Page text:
Do you know the truth about cloud — public, private and hybrid? Or whether it’s the misconceptions that hold many organizations back influencing your decisions? Test your knowledge, and then access our white paper to learn even more about cloud adoption.
Q 1. I can’t be sure that the Cloud is secure enough for Regulatory Compliance.
Ans. There are a number of ways to ensure compliance-level security. One is to deploy a private cloud that gives more options for corporate, industry, and federal standards. Another is to use a provider that offers custom solutions for meeting requirements like HIPAA for healthcare and PCI in the credit card industry.
Q.2. Disaster Recovery resources are Standard Public Cloud Offerings.
Ans. Not all public cloud services are alike. Some lack robust disaster recovery and fail-over plans. Some areas of public cloud are set to shut down in favor of higher-value customers in event of disaster. It’s important to investigate a provider’s system and learn whether you’re in a position to count on disaster recovery resources.
Q.3. Can I move large amounts of data in the Cloud?
Ans. The right architecture is essential. Direct links to providers via Direct Connect and optical fiber interconnections such as data centers allow for the movement of substantial payloads across Gigabit or 10 Gigabit links.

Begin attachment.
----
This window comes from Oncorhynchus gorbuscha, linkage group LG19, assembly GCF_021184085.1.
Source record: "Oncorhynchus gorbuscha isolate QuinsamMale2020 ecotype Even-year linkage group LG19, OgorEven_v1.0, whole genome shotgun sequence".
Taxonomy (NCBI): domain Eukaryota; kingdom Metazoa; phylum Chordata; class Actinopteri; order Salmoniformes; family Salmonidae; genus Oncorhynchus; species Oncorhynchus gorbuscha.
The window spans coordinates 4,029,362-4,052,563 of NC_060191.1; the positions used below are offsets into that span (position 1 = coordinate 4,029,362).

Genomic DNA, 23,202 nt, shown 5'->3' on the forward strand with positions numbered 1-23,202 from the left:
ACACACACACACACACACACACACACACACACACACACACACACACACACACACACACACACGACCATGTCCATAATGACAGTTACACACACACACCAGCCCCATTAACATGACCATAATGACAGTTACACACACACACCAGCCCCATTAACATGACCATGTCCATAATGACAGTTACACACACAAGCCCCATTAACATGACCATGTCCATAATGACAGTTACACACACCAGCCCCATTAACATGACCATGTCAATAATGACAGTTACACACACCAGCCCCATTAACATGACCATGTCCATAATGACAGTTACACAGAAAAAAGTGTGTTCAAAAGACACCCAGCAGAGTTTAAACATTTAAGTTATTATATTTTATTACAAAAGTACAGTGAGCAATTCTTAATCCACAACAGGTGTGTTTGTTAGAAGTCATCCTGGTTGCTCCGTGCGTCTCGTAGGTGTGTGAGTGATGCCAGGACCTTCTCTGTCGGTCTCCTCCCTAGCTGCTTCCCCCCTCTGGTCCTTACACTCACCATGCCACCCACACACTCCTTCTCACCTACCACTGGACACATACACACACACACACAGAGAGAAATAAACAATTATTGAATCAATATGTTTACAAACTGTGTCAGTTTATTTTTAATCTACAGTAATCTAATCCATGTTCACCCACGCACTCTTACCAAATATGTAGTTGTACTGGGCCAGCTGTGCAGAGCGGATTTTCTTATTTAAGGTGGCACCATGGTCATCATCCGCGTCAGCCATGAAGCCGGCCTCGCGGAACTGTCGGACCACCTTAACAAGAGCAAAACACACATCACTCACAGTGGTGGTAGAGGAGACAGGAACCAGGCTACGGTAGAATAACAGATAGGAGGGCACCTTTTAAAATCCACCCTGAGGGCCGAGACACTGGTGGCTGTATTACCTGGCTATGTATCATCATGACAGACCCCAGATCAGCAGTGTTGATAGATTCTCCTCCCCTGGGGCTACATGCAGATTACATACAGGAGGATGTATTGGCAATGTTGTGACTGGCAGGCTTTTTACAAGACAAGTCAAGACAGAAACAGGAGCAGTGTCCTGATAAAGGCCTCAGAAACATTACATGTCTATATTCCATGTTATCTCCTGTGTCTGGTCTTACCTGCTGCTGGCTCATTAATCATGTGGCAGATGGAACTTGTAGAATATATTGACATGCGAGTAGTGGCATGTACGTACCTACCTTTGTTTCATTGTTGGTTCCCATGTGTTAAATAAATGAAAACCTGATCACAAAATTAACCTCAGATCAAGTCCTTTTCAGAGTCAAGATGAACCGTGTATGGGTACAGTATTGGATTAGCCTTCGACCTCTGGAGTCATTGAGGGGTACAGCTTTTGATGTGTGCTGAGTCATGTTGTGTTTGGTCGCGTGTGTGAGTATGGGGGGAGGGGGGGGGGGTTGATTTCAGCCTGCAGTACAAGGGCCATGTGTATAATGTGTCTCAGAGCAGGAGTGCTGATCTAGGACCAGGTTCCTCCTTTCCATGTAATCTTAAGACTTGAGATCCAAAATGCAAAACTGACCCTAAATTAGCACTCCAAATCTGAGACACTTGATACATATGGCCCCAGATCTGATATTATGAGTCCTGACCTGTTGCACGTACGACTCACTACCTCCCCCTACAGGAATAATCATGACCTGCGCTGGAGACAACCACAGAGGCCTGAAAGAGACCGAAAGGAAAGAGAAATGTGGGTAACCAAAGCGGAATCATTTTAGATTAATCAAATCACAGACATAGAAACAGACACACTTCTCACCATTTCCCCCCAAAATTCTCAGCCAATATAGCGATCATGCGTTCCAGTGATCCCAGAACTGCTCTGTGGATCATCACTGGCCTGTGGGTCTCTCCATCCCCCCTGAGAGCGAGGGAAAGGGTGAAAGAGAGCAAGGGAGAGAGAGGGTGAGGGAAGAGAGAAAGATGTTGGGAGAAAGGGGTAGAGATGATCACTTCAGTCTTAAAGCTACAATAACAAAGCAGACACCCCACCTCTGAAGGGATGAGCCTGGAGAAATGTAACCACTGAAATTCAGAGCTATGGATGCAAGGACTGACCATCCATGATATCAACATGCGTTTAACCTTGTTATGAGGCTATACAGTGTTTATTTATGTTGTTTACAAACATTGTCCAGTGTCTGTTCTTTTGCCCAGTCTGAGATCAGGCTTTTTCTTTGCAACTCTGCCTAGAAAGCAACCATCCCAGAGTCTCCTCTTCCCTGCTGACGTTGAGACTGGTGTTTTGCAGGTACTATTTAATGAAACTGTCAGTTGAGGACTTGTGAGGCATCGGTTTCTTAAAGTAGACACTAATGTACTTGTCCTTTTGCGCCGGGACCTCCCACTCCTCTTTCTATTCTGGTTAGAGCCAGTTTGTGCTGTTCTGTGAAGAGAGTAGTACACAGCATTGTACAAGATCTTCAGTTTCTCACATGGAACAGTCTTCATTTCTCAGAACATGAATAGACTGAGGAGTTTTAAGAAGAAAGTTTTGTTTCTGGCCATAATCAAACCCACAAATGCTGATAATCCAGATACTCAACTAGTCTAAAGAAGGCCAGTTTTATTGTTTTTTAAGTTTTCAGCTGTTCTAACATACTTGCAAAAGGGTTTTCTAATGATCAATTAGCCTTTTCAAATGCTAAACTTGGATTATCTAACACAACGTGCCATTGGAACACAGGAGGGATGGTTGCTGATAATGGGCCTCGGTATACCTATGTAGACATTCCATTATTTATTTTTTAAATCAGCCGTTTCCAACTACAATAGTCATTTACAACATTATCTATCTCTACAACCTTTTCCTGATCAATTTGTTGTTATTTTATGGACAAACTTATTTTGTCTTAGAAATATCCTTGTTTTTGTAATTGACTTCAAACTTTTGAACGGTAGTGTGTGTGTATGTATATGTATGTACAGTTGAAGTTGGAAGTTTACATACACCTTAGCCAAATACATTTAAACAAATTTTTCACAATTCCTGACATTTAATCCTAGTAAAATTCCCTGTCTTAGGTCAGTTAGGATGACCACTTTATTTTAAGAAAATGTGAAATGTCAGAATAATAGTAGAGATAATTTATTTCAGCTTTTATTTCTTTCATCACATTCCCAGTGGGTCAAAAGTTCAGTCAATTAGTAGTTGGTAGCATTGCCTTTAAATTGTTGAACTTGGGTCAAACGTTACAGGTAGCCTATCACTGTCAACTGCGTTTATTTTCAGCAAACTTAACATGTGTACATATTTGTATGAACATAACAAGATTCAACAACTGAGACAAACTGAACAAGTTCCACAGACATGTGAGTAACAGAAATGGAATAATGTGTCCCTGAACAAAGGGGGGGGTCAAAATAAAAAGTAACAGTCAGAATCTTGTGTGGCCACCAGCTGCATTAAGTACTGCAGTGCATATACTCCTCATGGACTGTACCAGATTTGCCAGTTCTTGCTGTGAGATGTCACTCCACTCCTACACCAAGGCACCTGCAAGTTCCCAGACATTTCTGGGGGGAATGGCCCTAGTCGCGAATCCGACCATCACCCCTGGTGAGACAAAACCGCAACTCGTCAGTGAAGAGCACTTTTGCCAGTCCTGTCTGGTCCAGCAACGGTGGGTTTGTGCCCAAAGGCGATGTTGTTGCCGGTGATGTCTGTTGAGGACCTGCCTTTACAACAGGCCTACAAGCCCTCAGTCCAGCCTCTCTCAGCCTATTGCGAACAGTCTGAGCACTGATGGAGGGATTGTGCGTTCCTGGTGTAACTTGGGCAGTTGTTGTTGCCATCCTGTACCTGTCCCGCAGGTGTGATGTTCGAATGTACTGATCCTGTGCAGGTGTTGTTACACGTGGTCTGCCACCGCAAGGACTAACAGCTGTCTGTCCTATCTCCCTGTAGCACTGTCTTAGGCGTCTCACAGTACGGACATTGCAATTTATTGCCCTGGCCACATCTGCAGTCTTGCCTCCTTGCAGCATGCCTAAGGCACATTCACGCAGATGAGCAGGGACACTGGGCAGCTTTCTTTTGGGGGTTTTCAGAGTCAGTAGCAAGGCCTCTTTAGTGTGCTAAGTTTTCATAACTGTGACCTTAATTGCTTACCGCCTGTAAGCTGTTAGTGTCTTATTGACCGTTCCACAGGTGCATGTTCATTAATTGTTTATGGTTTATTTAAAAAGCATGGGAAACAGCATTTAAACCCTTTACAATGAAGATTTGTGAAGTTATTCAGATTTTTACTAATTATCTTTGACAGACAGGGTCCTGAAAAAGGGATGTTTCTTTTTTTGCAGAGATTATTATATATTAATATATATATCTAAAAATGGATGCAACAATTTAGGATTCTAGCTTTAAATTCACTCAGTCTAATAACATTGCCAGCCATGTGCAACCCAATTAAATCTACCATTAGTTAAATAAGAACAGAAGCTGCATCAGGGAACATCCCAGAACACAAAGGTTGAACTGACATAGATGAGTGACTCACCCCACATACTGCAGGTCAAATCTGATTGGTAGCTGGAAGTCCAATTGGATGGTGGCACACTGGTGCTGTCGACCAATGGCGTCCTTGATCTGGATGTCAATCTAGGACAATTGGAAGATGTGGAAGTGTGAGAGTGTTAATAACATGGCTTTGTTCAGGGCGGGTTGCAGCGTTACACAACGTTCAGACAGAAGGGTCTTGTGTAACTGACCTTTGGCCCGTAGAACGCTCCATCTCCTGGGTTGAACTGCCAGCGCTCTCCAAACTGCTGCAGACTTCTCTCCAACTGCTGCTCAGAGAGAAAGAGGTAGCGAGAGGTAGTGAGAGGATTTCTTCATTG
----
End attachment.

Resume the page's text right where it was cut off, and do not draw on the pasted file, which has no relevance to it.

Q.4. I lose control of my data in the cloud.
Ans. Control your data by choosing a provider that will let you keep it on-premise and access it via high-speed connections. This will also make it easier to move all or some of the data into the cloud later.
Q.5. Bandwidth for my applications will decrease if I move them from Ethernet connections to the cloud.
Ans. Some services reduce the apparent distance between machines by making the network imitate an Ethernet connection. The server doesn’t recognize that it has been moved and behaves as if it is on a WAN. Enterprises can then move servers to their most efficient locations without disrupting application performance.
Q.6. I may need to re-write my applications to make them ready for the Public Cloud?
Ans. A public cloud provider like Amazon Web Services assumes that the apps it hosts are written to run on the cloud, not hardwired to a particular server.
Q.7. My ERP management system might be too big for the cloud?
Ans. An ERP system that needs to be on a large server will require infrastructure designed for higher performance and with a stronger service-level agreement than most public cloud operators provide.
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